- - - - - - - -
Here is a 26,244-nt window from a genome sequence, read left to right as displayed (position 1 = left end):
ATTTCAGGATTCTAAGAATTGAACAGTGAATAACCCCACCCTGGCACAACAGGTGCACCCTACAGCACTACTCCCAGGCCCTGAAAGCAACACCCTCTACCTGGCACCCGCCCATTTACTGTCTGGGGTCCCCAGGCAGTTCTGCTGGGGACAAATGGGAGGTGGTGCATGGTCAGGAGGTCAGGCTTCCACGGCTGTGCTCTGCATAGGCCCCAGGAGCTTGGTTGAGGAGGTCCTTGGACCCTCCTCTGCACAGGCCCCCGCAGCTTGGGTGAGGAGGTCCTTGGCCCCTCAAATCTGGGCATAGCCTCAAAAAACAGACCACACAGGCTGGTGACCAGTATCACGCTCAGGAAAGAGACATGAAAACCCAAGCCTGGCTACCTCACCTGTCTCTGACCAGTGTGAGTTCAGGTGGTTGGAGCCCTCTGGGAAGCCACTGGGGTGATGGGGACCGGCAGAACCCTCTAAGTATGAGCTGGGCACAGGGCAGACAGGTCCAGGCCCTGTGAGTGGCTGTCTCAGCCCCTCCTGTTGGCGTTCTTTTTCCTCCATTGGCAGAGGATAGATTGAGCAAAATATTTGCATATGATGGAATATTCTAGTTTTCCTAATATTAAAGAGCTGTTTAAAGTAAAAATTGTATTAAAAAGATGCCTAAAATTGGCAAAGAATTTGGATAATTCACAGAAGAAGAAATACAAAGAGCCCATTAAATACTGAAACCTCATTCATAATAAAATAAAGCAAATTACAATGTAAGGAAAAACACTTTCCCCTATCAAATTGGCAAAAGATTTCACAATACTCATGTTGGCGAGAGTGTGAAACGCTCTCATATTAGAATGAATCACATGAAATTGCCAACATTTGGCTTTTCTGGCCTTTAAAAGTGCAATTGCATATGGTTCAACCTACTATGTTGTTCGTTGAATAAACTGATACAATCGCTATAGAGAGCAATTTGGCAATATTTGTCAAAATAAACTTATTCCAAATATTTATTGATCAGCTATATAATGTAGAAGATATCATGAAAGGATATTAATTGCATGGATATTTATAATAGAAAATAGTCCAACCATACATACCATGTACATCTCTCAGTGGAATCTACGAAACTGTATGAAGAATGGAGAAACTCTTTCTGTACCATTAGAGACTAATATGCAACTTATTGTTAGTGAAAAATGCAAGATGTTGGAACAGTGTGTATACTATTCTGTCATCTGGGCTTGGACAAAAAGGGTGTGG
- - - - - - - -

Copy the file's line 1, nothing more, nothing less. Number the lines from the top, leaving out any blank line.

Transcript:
Here is a 26,244-nt window from a genome sequence, read left to right as displayed (position 1 = left end):